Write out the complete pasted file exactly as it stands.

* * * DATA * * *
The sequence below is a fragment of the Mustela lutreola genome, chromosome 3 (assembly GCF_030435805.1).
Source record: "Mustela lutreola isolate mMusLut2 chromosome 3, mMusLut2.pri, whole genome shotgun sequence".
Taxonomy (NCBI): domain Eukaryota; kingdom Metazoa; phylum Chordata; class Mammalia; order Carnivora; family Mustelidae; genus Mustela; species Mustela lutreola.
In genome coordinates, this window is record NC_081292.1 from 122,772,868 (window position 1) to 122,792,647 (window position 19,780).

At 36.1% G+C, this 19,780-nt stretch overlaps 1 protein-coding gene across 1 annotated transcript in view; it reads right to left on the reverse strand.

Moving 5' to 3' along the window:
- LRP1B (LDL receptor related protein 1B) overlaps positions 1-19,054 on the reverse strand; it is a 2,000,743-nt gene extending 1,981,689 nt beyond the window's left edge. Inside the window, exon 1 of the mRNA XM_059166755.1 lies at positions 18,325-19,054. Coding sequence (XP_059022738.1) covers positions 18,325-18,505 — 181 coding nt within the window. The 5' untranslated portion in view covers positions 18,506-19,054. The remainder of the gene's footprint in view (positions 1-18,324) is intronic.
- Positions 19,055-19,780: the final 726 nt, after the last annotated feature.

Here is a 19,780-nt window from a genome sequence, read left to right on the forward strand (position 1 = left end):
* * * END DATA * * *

The sequence below is a fragment of the Mustela lutreola genome, chromosome 3 (assembly GCF_030435805.1).
Source record: "Mustela lutreola isolate mMusLut2 chromosome 3, mMusLut2.pri, whole genome shotgun sequence".
Taxonomy (NCBI): domain Eukaryota; kingdom Metazoa; phylum Chordata; class Mammalia; order Carnivora; family Mustelidae; genus Mustela; species Mustela lutreola.
In genome coordinates, this window is record NC_081292.1 from 122,772,868 (window position 1) to 122,792,647 (window position 19,780).

At 36.1% G+C, this 19,780-nt stretch overlaps 1 protein-coding gene across 1 annotated transcript in view; it reads right to left on the reverse strand.

Moving 5' to 3' along the window:
- LRP1B (LDL receptor related protein 1B) overlaps positions 1-19,054 on the reverse strand; it is a 2,000,743-nt gene extending 1,981,689 nt beyond the window's left edge. Inside the window, exon 1 of the mRNA XM_059166755.1 lies at positions 18,325-19,054. Coding sequence (XP_059022738.1) covers positions 18,325-18,505 — 181 coding nt within the window. The 5' untranslated portion in view covers positions 18,506-19,054. The remainder of the gene's footprint in view (positions 1-18,324) is intronic.
- Positions 19,055-19,780: the final 726 nt, after the last annotated feature.

Here is a 19,780-nt window from a genome sequence, read left to right on the forward strand (position 1 = left end):